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Austrian Chancellor Kurz says orderly Brexit remains the goal

Staff Writer |
Austrian Chancellor Sebastian Kurz said a hard Brexit should be avoided while an orderly Brexit is still the goal.

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"We are in a very challenging phase, with the United Kingdom still unable to find a majority for the negotiated deal, but we still hope that an orderly exit will be achieved," Kurz said at a press conference after meeting with Michel Barnier, EU chief negotiator for Brexit.

Brexit, if happens, should happen before the elections of the European Parliament, because it would be "absurd" for a country seeking to leave EU to vote for its legislature, he noted.

If Britain needs more time for an orderly Brexit, then it is open for an extension of time, but the goals of the British would have to be clearly defined in advance, said Kurz.

Austria is well prepared in the event of a tough Brexit, and passed the so-called Brexit bill Wednesday in Parliament, said Gernot Blumel, Federal Minister within the Federal Chancellery for the EU, Arts, Culture and Media, at the news conference.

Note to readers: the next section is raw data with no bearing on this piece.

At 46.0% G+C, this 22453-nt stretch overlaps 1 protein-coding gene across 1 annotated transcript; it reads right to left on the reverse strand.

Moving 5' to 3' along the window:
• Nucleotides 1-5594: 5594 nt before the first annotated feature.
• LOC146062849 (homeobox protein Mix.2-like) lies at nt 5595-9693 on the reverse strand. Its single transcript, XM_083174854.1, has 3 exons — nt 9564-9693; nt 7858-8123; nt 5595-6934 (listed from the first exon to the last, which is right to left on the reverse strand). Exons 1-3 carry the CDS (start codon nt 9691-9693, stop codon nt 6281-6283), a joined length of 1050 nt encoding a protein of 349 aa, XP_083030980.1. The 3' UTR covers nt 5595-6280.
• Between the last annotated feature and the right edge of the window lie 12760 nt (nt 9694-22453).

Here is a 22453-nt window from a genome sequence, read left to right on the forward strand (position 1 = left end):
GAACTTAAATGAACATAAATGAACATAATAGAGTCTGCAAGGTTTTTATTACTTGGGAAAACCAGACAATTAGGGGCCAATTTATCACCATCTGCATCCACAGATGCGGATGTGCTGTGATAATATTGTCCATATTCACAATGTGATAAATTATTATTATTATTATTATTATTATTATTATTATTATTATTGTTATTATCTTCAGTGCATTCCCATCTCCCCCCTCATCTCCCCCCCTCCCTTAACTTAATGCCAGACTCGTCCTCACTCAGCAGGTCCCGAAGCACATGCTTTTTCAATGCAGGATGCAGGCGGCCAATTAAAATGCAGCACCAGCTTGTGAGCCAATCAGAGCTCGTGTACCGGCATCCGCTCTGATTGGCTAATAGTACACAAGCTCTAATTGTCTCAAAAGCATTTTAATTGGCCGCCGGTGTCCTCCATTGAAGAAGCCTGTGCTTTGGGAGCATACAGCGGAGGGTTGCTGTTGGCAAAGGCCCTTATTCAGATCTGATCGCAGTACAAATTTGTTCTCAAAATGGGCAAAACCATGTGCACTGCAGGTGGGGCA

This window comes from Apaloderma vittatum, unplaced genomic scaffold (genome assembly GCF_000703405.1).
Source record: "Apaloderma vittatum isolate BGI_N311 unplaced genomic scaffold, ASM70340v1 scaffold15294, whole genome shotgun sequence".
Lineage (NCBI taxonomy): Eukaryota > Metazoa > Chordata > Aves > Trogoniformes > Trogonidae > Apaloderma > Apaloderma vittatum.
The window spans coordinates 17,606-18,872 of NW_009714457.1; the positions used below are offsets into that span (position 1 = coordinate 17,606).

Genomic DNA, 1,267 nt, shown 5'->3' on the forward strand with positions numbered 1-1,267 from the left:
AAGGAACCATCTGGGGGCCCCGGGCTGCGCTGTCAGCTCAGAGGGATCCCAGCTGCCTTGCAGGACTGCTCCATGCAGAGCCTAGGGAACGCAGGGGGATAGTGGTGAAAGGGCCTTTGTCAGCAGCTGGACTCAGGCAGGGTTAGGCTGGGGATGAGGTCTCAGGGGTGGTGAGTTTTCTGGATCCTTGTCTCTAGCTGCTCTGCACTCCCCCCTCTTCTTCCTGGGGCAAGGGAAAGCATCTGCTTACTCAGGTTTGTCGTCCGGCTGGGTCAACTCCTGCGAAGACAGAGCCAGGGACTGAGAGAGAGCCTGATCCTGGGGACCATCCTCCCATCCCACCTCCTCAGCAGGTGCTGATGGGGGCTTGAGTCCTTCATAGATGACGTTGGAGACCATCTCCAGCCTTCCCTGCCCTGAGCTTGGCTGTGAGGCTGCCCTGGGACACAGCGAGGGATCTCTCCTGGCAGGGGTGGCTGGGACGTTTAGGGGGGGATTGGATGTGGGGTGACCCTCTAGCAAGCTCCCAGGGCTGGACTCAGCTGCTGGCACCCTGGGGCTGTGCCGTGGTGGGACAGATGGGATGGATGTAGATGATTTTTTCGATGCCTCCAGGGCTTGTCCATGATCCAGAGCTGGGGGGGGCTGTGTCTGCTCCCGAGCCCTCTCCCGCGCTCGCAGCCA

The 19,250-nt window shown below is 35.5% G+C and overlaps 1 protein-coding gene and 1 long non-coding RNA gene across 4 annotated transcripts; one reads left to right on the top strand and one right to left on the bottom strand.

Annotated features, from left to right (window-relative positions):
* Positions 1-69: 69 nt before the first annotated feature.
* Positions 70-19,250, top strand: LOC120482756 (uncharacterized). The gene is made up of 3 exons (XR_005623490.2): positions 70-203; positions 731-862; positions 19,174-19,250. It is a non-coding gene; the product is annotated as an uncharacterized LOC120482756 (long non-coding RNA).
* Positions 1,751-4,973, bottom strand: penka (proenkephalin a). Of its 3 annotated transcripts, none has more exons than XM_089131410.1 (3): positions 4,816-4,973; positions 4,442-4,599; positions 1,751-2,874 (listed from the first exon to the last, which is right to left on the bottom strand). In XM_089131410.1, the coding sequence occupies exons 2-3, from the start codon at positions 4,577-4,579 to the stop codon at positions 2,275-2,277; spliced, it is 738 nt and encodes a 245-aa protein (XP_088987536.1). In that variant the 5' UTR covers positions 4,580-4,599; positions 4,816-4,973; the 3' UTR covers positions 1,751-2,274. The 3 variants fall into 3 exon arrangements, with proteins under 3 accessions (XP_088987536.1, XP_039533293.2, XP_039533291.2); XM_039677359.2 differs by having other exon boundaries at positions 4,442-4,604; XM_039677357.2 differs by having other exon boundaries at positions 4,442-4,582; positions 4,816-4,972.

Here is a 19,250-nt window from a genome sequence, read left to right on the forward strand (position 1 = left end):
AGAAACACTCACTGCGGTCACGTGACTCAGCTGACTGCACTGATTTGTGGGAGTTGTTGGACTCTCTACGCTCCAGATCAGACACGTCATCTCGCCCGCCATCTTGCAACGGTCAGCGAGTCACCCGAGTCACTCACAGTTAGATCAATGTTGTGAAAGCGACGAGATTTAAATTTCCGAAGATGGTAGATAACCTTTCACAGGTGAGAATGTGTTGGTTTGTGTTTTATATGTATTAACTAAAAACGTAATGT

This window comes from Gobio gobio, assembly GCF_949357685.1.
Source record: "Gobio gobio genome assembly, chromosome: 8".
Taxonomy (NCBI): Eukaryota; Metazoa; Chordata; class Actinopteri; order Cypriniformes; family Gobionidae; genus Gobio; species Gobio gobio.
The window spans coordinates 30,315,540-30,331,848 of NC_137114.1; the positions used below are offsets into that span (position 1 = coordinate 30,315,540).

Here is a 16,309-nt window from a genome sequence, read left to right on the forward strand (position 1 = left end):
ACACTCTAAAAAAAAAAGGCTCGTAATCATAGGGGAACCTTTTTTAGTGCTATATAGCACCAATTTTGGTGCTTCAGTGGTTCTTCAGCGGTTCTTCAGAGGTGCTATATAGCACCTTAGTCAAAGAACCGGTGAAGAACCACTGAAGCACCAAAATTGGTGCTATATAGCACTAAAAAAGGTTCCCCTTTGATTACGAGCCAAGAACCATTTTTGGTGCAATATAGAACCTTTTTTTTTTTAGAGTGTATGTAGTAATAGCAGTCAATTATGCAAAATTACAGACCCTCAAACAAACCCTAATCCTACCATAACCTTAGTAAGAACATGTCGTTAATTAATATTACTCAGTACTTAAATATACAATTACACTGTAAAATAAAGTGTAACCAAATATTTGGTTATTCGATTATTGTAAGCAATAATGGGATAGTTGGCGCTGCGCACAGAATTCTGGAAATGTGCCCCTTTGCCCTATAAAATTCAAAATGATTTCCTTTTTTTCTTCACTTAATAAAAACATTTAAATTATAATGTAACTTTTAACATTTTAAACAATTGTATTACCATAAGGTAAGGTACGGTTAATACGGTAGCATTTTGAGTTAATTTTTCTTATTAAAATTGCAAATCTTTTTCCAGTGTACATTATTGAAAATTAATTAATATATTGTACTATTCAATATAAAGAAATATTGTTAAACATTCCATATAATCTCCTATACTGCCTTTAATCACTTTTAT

"We also discussed these preparations with the European Commission. What was possible, we did, but we still hope for a good outcome," he explained.

For his part, Barnier repeated that London needs to make a decision on its withdrawal deal rather than trying to delay the exit date.

"Today, we need above all a decision. It's more important than extra time," he told the news conference, adding that this was a "grave moment" for the process of Brexit.

He reiterated that the withdrawal agreement negotiated between the EU and Britain could not be changed.

"We have finished work! This text is the result of considerable effort that we have made with the British, not against them," he said, referring to the stack of paper in front of him.

Barnier also commented on the border situation between Ireland and Northern Ireland, saying that a permanent solution without borders on the island was the goal.

Britain is due to leave EU on March 29, but its parliament has rejected the government's deal so far, raising the specter of a chaotic no deal Brexit.

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